The next three poems in this issue engage the ecological valences of sustainability, both in terms of the environment and in terms of maintaining relations between places, people, and things. Monika Zobel’s “But We Were Seawater” meditates on how the joint between bodies is necessarily vulnerable and prone to decay: “Like hinges bodies rust in motion.” Even movement cannot keep decay at bay, the elemental decomposition of the living. “Sometimes the world is // like a hinge,” writes Zobel. The world is not simply a space to be inhabited, but the ability to open and close, to join ourselves with others. L.A. Johnson’s “Safeway” brings us into the brightly lit, tightly packed aisles of a grocery store—perhaps the ultimate symbol of unsustainable relations. Here excess provokes rather than satisfies. The speaker describes how “the boxes / of rainbow cereals” that “reflect fluorescent / light” “make me never want to eat again, / meals a guilty burden.” This unsustainable abundance represents a system that produces want and waste in the same gesture. Produce becomes the index of this damaged ecosystem: “I would grieve over a tomato, its waterless future.”
Mark Wagenaar’s “Small Time Paradiso” offers us a glimpse into a community and what it takes to sustain it. Everywhere are the signs of decay and struggle: “There’s a Go Fund Me page / for a woman in town with cancer” that’s been “unchanged for months.” And yet despite being the “poorest town in the state,” haunted by specters of past prosperity, there is some hope in simply abiding in this place together: “the four of us drifting in a lifeboat / on the waters of wakefulness.”
Amalie Kwassman’s poem, “The Next Day There Were Birds,” expresses the labor of sustaining a loved one through the violence imposed upon them from within and without. “Brother” and “Sister” become enduring positions here, even as the distance between them grows: “Brother rewound the sound of blood over and over again,” while “Sister is writing for his ghost.” This poem probes the limits of preservation—that one’s love cannot alone sustain another. Sophia Stid’s poem, “The Body’s Next Room” sets the self against the body, trying to discover from what part the desire to destroy arises: “I had to live in- / side my body and // sometimes I did not / want to.” The oscillation between tenderness and violence characterizes the stakes of what it means to sustain a body in this world.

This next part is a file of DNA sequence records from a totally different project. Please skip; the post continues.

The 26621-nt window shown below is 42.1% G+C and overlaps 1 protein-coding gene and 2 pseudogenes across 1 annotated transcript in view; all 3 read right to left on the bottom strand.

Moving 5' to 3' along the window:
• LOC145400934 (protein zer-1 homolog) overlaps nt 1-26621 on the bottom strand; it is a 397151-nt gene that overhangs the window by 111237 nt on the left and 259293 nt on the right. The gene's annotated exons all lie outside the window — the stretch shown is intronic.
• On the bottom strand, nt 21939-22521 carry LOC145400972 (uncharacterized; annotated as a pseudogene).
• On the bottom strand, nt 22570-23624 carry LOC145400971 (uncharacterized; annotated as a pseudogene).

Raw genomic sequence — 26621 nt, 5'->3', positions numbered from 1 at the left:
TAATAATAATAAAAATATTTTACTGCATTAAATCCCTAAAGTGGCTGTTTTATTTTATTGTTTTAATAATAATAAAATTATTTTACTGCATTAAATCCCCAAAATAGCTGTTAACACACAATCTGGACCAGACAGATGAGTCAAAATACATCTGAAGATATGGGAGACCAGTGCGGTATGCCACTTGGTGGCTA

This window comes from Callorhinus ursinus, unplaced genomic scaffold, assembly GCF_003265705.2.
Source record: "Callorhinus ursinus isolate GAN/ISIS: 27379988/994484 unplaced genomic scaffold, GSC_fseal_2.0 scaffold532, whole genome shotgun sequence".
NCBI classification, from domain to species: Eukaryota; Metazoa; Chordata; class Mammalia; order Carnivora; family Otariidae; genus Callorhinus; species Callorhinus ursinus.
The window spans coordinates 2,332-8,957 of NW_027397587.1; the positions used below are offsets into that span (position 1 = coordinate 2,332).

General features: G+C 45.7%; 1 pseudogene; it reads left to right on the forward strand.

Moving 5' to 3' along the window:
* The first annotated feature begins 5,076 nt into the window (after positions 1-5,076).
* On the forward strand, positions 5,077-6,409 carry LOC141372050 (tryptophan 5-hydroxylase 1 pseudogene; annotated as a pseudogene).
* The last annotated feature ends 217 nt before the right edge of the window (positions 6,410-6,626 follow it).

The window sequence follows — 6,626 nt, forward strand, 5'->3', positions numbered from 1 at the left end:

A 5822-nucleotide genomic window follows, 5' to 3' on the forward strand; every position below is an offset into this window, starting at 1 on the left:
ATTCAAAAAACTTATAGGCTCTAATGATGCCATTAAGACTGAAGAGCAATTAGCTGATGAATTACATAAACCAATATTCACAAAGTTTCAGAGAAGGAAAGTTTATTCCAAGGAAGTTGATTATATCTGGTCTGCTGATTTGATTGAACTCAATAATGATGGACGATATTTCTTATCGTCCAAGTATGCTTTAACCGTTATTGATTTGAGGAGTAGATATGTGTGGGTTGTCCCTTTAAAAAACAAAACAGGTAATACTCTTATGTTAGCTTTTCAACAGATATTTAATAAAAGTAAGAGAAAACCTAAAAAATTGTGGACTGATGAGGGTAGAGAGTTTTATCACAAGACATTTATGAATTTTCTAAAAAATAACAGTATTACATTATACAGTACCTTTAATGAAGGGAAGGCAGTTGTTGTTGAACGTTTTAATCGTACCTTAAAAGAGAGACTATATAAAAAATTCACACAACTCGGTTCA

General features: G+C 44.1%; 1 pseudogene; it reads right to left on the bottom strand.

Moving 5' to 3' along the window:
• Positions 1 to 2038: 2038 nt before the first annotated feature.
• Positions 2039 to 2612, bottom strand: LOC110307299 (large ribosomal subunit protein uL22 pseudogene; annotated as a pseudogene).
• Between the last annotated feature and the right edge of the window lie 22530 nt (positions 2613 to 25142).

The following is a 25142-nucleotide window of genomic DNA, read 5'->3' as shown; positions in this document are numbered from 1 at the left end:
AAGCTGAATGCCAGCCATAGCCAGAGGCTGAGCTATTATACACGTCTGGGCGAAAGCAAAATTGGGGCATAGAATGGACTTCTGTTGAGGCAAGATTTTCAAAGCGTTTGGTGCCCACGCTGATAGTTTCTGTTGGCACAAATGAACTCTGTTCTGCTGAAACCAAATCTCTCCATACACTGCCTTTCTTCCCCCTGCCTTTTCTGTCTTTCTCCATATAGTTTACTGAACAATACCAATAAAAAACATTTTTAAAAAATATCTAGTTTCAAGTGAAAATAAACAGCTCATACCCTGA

Amy Pence explores the form of what sustains in her poem “The Dash” by meditating on the typographical mark that suspends, separates, and connects all at once. Through etymological associations, Pence considers the hidden valences of the dash—its violence, its speed, its brokenness. A poem interrupted by asides and punctuation, “The Dash” considers “what binds us” alongside that which is “splintered & splintering.”
Finally, Anya Krugovoy Silver’s poem is about rupturing that which is not sustainable—about the poem as a space that declares a position even when it pretends otherwise. Her poem, “Ending with a Line by Wisława Szymborksa” reconsiders the relationship between the political and the poetic: “It is time for political poetry,” the poem begins. This is a poem that finds a way of bringing together two often opposed spheres by revealing how everything is always already political, quoting Szymborksa in closing: “Apolitical poems are also political.” Whether a garden or street, a riot or a song, the very language we use to construct even the most Romantic poem is imbued with the injustices such poems might try to ignore. This poem itself is now a way of sustaining Anya, who died last year from breast cancer. Her presence continues to abide with this fractured world, sustained by our bodies as we give voice to her words.
I hope these poems sustain you, as poems like these are what have sustained Ruminate through these 50 issues. Leave a comment below to keep the conversation is going—our poets would love to hear from you.
Read these poems for yourself in Issue No. 50: What Sustains